Re: Heated rhetoric as “part of the game.” (Of politics.) See On Reagan, Kennedy – and “Dick the Butcher,” in my companion blog. The Reagan-Kennedy photo is courtesy of boston.com/bigpicture … ted_kennedy. The caption: “Senator Edward Kennedy talks with President Ronald Reagan, left, on June 24, 1985, as they look over an American Eagle that graced President John F. Kennedy’s desk during a fund raising event for the John F. Kennedy Memorial Library at McLean, Virginia. (AP Photo/Charles Tasnadi).” The quotes – of Kennedy and Reagan, and about Kennedy and “heated rhetoric” – are courtesy of Battle for Justice: How the [Robert] Bork Nomination Shook America, by Ethan Bronner, Anchor Book edition (1989), at pages 103-104.
(And incidentally, “Dick the Butcher” was the character in William Shakespeare‘s play, “Henry The Sixth, Part 2,” who famously said, “The first thing we do, let’s kill all the lawyers.”)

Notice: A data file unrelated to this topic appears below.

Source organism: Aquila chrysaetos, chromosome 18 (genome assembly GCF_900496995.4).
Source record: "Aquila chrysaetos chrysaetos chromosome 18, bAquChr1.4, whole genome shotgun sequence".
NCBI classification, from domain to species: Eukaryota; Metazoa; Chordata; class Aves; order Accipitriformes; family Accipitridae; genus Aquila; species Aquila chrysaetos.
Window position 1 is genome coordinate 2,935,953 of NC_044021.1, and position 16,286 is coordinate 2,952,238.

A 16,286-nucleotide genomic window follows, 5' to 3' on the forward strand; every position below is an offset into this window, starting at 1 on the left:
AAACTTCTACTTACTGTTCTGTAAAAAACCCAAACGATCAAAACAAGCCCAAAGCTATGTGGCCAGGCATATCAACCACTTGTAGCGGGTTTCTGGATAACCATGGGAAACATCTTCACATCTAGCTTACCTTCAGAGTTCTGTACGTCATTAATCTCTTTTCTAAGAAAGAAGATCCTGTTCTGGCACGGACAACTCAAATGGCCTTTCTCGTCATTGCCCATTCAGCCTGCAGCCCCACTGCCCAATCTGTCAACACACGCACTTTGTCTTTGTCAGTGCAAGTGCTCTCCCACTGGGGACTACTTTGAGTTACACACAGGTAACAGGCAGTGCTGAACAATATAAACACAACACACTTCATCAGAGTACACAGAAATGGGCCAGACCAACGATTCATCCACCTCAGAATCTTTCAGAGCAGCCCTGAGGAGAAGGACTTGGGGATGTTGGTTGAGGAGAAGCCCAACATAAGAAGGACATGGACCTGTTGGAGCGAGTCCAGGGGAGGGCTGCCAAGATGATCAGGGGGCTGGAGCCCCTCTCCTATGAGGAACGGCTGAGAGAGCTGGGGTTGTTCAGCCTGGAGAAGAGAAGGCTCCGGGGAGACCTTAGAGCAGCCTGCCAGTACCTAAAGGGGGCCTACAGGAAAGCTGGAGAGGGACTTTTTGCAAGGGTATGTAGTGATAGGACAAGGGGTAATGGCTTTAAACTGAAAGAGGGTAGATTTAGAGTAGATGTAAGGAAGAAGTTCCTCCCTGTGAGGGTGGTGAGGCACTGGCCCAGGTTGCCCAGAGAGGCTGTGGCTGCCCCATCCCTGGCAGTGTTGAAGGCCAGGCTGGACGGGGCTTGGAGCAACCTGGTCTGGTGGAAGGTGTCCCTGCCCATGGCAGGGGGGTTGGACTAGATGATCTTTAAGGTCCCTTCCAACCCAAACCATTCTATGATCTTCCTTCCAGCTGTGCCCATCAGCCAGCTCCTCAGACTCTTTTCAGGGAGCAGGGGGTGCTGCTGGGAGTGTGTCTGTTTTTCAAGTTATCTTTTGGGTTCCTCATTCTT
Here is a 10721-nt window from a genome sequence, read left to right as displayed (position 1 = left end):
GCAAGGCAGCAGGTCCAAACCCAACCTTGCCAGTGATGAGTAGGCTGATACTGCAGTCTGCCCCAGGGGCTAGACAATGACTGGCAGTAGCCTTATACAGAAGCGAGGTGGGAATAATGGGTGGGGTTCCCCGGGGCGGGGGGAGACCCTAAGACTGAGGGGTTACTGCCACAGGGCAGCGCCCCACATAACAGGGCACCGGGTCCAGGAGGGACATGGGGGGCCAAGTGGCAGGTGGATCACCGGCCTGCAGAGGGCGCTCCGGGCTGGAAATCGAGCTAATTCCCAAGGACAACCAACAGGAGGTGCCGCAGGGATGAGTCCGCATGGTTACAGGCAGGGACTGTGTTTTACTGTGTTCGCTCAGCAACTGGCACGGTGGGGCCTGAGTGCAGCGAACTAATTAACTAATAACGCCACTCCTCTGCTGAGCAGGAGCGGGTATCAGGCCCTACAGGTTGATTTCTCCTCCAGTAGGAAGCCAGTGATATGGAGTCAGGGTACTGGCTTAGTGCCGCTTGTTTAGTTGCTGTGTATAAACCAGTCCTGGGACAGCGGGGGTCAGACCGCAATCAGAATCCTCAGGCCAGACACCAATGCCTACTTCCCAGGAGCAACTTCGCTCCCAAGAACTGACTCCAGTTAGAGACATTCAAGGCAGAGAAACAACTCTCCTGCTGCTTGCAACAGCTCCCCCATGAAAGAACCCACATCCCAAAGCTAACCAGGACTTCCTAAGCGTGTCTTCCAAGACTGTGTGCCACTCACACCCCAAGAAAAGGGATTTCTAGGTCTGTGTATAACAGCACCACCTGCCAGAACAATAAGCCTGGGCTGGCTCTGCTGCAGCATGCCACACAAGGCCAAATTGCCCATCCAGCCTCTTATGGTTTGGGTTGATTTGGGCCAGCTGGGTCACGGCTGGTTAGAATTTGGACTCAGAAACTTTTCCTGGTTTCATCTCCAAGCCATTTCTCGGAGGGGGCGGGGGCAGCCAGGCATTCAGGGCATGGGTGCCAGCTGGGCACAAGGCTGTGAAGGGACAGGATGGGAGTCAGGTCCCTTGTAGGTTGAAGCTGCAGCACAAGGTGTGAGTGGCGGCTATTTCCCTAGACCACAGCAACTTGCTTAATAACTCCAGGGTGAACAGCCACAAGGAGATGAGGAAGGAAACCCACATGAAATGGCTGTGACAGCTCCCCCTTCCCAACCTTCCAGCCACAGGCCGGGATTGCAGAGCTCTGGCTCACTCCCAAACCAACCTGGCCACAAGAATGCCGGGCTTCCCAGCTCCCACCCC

The lower image is courtesy of Conversion of Paul the Apostle – Wikipedia, the free encyclopedia. The full caption: “‘Ananias Restoring the Sight of St. Paul’ (c.1631) by Pietro da Cortona.” See also Ananias of Damascus – Wikipedia, which noted his name means “favored of the LORD.” The actual restoration of Saul-Paul’s sight was described in Acts 9:17-19 NIV:
Placing his hands on Saul, he said, “Brother Saul, the Lord – Jesus, who appeared to you on the road as you were coming here – has sent me so that you may see again and be filled with the Holy Spirit.” Immediately, something like scales fell from Saul’s eyes, and he could see again. He got up and was baptized, and after taking some food, he regained his strength.